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U.N. prosecutors at the war crimes trial of former Liberian president Charles Taylor want to limit his access to defense lawyers during cross-examination. Taylor's lawyers say that would violate his right to counsel.
Lead Prosecutor Brenda Hollis wants the U.N. Special Court for Sierra Leone to restrict Taylor's communication with defense counsel during her cross-examination.
"It is very important that this phase of the examination not be susceptible to rehearsal or other preparation," she said.
Lead Defense Counsel Courtenay Griffiths says prosecutors apparently fear Taylor's attorneys may affect the truthfulness of his responses during cross-examination.
"The particular mischief to which my learned friend's application is addressed is the suggestion that whether directly or inadvertently contact between the accused and his counsel might in some way either coach or influence the content of his testimony," Griffiths said. "That is the mischief at which it is aimed."
Taylor is pleading not guilty to an 11-count indictment that includes murder, rape, enslavement, and conscription of child soldiers during Sierra Leone's civil war. While President of Liberia, prosecutors say Taylor acted as the effective leader of the Sierra Leonean rebel group the Revolutionary United Front.
Taylor has spent most of the past 13 weeks on the stand dismissing the prosecution case as a series of lies. With cross-examination now under way, prosecutors say they intend to challenge the accuracy, truthfulness, and completeness of Taylor's testimony.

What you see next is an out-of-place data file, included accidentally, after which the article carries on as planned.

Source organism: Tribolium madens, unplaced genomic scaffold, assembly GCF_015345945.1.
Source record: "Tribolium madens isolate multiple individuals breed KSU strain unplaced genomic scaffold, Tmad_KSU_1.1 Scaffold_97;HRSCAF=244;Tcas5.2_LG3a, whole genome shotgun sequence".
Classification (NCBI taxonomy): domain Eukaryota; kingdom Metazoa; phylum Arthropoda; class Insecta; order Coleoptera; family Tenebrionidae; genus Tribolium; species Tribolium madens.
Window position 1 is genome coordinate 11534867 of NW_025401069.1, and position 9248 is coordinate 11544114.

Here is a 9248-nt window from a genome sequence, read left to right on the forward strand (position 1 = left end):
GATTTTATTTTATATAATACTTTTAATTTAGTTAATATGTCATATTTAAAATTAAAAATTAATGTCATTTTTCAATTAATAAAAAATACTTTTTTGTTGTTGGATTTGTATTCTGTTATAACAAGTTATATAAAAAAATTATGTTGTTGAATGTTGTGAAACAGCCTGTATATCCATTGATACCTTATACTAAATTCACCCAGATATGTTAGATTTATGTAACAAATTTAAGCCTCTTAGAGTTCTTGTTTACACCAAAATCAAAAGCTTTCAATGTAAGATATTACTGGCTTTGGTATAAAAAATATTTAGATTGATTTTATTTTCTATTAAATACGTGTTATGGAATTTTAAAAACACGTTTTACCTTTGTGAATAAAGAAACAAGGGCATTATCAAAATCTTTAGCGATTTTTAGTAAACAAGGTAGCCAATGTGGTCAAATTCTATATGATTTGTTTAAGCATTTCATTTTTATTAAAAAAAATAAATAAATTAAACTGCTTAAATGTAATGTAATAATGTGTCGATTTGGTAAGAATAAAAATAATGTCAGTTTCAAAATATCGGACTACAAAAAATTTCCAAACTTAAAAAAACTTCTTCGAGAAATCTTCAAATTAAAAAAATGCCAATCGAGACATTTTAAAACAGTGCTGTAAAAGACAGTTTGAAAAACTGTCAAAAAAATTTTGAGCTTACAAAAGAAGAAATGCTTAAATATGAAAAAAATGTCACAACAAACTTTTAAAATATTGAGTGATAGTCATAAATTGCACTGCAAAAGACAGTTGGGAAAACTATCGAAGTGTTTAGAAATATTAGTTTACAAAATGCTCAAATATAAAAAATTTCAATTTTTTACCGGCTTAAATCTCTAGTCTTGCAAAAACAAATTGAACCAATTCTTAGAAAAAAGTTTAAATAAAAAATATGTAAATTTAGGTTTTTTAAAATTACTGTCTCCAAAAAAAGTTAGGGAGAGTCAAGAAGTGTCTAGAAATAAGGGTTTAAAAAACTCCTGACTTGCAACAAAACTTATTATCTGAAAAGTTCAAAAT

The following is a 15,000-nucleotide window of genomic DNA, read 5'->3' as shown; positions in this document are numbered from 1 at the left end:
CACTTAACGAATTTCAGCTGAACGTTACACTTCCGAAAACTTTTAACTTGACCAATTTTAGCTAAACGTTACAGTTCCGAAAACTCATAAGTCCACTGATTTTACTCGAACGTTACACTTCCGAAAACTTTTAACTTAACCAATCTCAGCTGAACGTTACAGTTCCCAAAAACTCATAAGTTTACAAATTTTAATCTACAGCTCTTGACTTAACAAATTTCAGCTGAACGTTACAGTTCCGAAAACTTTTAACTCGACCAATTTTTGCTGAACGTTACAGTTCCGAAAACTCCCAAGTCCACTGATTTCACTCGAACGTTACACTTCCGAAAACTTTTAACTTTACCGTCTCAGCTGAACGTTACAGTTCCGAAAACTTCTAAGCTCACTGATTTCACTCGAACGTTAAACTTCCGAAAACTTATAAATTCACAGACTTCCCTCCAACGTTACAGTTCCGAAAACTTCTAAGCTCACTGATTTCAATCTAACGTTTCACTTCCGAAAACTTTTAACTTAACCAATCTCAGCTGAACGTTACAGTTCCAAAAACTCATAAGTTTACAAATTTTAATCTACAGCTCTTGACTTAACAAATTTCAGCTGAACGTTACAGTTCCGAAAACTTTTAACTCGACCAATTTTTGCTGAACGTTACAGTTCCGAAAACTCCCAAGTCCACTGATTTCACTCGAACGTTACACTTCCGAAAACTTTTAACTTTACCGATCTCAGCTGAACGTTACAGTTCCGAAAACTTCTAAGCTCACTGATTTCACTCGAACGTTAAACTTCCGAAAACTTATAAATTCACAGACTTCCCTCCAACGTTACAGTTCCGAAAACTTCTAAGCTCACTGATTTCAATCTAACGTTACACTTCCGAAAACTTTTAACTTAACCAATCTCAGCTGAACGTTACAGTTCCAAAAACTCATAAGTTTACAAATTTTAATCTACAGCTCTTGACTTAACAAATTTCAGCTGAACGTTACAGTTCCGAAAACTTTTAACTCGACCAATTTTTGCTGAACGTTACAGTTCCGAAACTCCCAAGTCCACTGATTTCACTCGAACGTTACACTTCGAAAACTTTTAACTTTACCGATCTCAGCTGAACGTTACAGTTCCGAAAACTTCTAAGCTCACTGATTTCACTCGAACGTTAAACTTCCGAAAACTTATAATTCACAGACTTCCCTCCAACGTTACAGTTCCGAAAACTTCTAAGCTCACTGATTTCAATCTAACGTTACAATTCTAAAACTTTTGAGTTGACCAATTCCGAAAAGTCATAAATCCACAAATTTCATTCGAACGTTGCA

And for that they say he should not be coached in court by his lawyers. If defense counsel needs to communicate with Taylor on other issues, Hollis wants judges to order that they must first notify the court.
"It may be that other matters arise that would require consultation between defense counsel and the accused - matters not related to the accused's testimony such as the request for instructions or guidance relating to other aspects of the case, " Hollis noted, "perhaps relating to other witnesses, other evidence that the defense may choose or try to bring before the court in the future."
Hollis says she is not asking that defense lawyers disclose the content of their discussions with Taylor, simply the subject matter that they intend to discuss.
Griffiths says even that notice denies Taylor attorney-client privilege.
"The difficulty with notice is that such notice runs up against the brick wall of legal professional privilege," Griffiths said. "That is the difficulty because how is such notice to be provided without lifting the veil of legal professional privilege, which even in these courts exists between a defendant and his lawyers?"
Justice Richard Lussick ordered prosecutors to make a written submission of their request Thursday and the defense to file a written response by next Monday. Until then, he says Taylor's access to counsel will be the same as during direct examination.
"In the mean time, the normal access that has been applicable between the accused and his counsel shall continue," Lussick said. "And of course the caution shall continue to be administered everyday that the accused is forbidden to discuss his evidence with any other person."
Taylor is the last defendant before the U.N. Special Court. The Freetown session of that court has convicted the last of the Sierra Leonean rebels indicted. Taylor's trial is being held in The Hague because of concerns that his supporters might disrupt proceedings in West Africa.